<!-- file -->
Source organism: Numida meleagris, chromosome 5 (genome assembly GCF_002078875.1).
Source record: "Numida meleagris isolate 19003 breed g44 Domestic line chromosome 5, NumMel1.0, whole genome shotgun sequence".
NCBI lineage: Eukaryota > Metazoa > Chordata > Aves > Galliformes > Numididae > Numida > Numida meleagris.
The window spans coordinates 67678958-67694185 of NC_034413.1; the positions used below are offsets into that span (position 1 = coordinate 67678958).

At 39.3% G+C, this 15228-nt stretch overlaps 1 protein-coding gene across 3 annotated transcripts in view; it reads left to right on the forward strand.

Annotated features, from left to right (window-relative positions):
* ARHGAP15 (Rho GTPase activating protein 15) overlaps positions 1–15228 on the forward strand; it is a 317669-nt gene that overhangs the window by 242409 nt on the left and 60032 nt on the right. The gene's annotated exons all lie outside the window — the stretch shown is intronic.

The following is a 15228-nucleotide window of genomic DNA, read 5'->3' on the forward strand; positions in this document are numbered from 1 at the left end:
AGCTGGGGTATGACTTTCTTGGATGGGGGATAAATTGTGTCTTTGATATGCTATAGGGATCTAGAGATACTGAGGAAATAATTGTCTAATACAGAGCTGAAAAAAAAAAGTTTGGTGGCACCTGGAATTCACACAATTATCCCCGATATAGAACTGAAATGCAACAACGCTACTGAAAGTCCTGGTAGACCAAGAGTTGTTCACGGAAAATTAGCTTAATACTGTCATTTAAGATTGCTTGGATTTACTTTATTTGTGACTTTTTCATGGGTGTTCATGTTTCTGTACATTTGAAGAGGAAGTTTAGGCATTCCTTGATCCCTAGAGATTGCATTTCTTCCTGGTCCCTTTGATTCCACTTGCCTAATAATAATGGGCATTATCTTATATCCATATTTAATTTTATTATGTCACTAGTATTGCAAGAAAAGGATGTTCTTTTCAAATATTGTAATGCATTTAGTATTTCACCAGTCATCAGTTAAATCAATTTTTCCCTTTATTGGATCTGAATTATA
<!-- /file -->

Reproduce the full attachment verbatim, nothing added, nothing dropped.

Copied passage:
Source organism: Numida meleagris, chromosome 5 (genome assembly GCF_002078875.1).
Source record: "Numida meleagris isolate 19003 breed g44 Domestic line chromosome 5, NumMel1.0, whole genome shotgun sequence".
NCBI lineage: Eukaryota > Metazoa > Chordata > Aves > Galliformes > Numididae > Numida > Numida meleagris.
The window spans coordinates 67678958-67694185 of NC_034413.1; the positions used below are offsets into that span (position 1 = coordinate 67678958).

At 39.3% G+C, this 15228-nt stretch overlaps 1 protein-coding gene across 3 annotated transcripts in view; it reads left to right on the forward strand.

Annotated features, from left to right (window-relative positions):
* ARHGAP15 (Rho GTPase activating protein 15) overlaps positions 1–15228 on the forward strand; it is a 317669-nt gene that overhangs the window by 242409 nt on the left and 60032 nt on the right. The gene's annotated exons all lie outside the window — the stretch shown is intronic.

The following is a 15228-nucleotide window of genomic DNA, read 5'->3' on the forward strand; positions in this document are numbered from 1 at the left end:
AGCTGGGGTATGACTTTCTTGGATGGGGGATAAATTGTGTCTTTGATATGCTATAGGGATCTAGAGATACTGAGGAAATAATTGTCTAATACAGAGCTGAAAAAAAAAAGTTTGGTGGCACCTGGAATTCACACAATTATCCCCGATATAGAACTGAAATGCAACAACGCTACTGAAAGTCCTGGTAGACCAAGAGTTGTTCACGGAAAATTAGCTTAATACTGTCATTTAAGATTGCTTGGATTTACTTTATTTGTGACTTTTTCATGGGTGTTCATGTTTCTGTACATTTGAAGAGGAAGTTTAGGCATTCCTTGATCCCTAGAGATTGCATTTCTTCCTGGTCCCTTTGATTCCACTTGCCTAATAATAATGGGCATTATCTTATATCCATATTTAATTTTATTATGTCACTAGTATTGCAAGAAAAGGATGTTCTTTTCAAATATTGTAATGCATTTAGTATTTCACCAGTCATCAGTTAAATCAATTTTTCCCTTTATTGGATCTGAATTATA